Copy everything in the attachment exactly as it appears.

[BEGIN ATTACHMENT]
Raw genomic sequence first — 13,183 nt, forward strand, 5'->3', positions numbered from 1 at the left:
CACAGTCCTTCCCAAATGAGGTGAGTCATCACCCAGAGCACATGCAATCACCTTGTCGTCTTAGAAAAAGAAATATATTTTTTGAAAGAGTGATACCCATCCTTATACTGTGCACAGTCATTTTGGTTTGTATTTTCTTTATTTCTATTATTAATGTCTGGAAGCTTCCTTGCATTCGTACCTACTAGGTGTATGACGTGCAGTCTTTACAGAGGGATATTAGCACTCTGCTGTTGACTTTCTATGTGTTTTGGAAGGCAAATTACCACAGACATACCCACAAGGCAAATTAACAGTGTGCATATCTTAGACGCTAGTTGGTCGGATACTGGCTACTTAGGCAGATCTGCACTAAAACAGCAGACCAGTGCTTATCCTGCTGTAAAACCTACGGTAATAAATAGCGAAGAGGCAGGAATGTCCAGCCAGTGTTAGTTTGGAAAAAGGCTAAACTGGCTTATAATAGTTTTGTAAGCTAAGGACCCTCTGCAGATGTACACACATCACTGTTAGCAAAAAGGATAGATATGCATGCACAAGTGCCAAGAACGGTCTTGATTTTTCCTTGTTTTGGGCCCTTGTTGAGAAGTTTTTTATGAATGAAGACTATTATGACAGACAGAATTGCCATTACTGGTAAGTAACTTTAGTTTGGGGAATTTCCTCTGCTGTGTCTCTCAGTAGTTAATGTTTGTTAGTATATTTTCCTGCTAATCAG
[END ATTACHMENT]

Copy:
Raw genomic sequence first — 13,183 nt, forward strand, 5'->3', positions numbered from 1 at the left:
CACAGTCCTTCCCAAATGAGGTGAGTCATCACCCAGAGCACATGCAATCACCTTGTCGTCTTAGAAAAAGAAATATATTTTTTGAAAGAGTGATACCCATCCTTATACTGTGCACAGTCATTTTGGTTTGTATTTTCTTTATTTCTATTATTAATGTCTGGAAGCTTCCTTGCATTCGTACCTACTAGGTGTATGACGTGCAGTCTTTACAGAGGGATATTAGCACTCTGCTGTTGACTTTCTATGTGTTTTGGAAGGCAAATTACCACAGACATACCCACAAGGCAAATTAACAGTGTGCATATCTTAGACGCTAGTTGGTCGGATACTGGCTACTTAGGCAGATCTGCACTAAAACAGCAGACCAGTGCTTATCCTGCTGTAAAACCTACGGTAATAAATAGCGAAGAGGCAGGAATGTCCAGCCAGTGTTAGTTTGGAAAAAGGCTAAACTGGCTTATAATAGTTTTGTAAGCTAAGGACCCTCTGCAGATGTACACACATCACTGTTAGCAAAAAGGATAGATATGCATGCACAAGTGCCAAGAACGGTCTTGATTTTTCCTTGTTTTGGGCCCTTGTTGAGAAGTTTTTTATGAATGAAGACTATTATGACAGACAGAATTGCCATTACTGGTAAGTAACTTTAGTTTGGGGAATTTCCTCTGCTGTGTCTCTCAGTAGTTAATGTTTGTTAGTATATTTTCCTGCTAATCAG